Anna was the host for this meeting and started us off well with Prosecco which was a great way to kick off a Friday evening with friends. She had also made a special trip to The Cheese Shop so there was plenty of delicious food to snack on too. I was especially pleased to nab one of the white chocolate mice that come as an added extra with cheese orders from Louth’s cheese emporium!
Before we got down to book talk we caught up with each other’s news which morphed into our usual fairly eclectic discussion. Topics were varied as ever, including:
- Is there daylight on the moon or is it always dark?
- Refreshing an (almost) 30-year-old degree by taking Spanish conversation lessons.
- Political posts on Facebook and fact checking.
- Have we started making ‘bucket lists’?
The L-Shaped Room, by Lynne Reid Banks
We are continuing our theme of reading ‘favourite books’ recommended by members of the group in turn – this time it was Lee’s choice; The L-Shaped Room by Lynn Reid Banks.
Set in the late 1950’s the book tells the story of Jane Graham, who having lost her virginity in a fairly botched sexual experience with a short-standing boyfriend, finds she is pregnant and as a consequence is thrown out of her family home. Unmarried, single, homeless and pregnant she ends up in a London boarding house. Jane’s is the bleak, top storey, L-shaped room of the title. The novel follows Jane’s pregnancy and her relationships with the other tenants of the boarding house all of whom are also those on outside of normal society.
Everyone who had read The L-Shaped Room was positive about it. Anna said that she “absolutely loved it.” The story had her hooked straight away and she read it really quickly. Kathryn said that she was surprised at how much of a page turner it was. No one had found this a difficult read at all but it wasn’t that there was no depth to the writing. The descriptions were “vivid” and the character of Jane came across as very real. Anna said that Jane was “feisty” and “likeable” and Lee said that she felt the author was honest in depicting the character’s flaws. George drew a comparison to Elena Ferranti’s My Brilliant Friend which we read some months ago. We had found in that novel too that the characters were intensely real with not only enviable characteristics but also flaws and human failings. Reid Banks’ Jane, like all of us, is full of contradictions, making her such a real person to the reader, and as Georgina noted, making one feel as if we are “with her all the way.”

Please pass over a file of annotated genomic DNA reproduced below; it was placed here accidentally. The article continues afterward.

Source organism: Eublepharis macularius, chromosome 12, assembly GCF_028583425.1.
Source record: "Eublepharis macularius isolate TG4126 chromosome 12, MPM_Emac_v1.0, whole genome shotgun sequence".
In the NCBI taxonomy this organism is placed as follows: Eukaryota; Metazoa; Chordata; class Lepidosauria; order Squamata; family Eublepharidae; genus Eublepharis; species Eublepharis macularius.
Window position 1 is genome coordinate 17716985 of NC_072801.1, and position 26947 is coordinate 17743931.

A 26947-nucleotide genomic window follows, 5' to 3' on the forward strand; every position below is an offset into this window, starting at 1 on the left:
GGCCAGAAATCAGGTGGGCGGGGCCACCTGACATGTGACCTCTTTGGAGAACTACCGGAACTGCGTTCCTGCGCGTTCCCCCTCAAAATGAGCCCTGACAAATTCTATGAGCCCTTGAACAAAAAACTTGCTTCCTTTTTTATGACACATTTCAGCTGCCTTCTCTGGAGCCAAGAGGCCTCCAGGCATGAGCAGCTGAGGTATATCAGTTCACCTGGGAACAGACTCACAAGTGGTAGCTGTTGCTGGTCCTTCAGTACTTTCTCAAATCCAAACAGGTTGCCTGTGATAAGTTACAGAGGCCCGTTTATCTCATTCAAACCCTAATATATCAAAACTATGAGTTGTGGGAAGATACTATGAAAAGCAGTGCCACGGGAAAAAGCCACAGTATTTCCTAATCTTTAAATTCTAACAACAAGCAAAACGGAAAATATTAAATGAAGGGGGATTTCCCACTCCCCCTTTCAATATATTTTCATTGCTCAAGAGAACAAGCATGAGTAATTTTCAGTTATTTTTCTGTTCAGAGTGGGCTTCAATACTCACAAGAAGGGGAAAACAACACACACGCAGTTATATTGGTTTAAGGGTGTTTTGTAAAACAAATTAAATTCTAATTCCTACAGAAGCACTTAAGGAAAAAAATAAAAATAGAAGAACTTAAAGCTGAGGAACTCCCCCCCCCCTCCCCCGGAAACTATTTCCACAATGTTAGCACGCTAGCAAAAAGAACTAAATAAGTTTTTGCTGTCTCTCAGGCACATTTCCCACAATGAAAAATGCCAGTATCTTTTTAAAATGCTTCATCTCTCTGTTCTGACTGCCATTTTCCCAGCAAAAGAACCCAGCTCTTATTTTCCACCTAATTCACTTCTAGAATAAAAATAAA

Kathryn had found that she did not think about the author at all whilst reading The L-Shaped Room as she was fully engaged with the story and characters. She contrasted this to The Shack, the last book we read when she had been distracted by why the author had written the book, what had led him to it etc.
Theresa said she had been really surprised about how long ago the book had been written because of the themes – she had thought it was a novel about the past by a modern author. However, all of us had found a lot of the language jarring because it was very much the idiom of the time with words and descriptions that would be totally unacceptable now. Interestingly, whilst the language was of its time and a lot of the expressed views were what we would consider “old fashioned”, we discovered in our discussion that we felt that Reid Banks had presented quite a “modern outlook” through Jane. In some ways, Jane could be seen as a “role model” for women going into the 1960s. We talked about how having been written in 1960 about the late 1950s the novel reflected many of the contemporary attitudes. One that stuck out was how unquestioningly Jane smoked and drank through her pregnancy with no hint at all about this being a bad idea. George also highlighted that the shame people felt Jane should feel was not about being pregnant but that she had had sex before marriage.
In conclusion, George summed up the novel as being “emotionally intelligent” and Lee that there is “a lot of kindness” described in the book. This is definitely a book that we would recommend for others to read as despite being 57 years old the well-drawn characters and the still relevant themes make it as engaging now as it must have been when it was first written.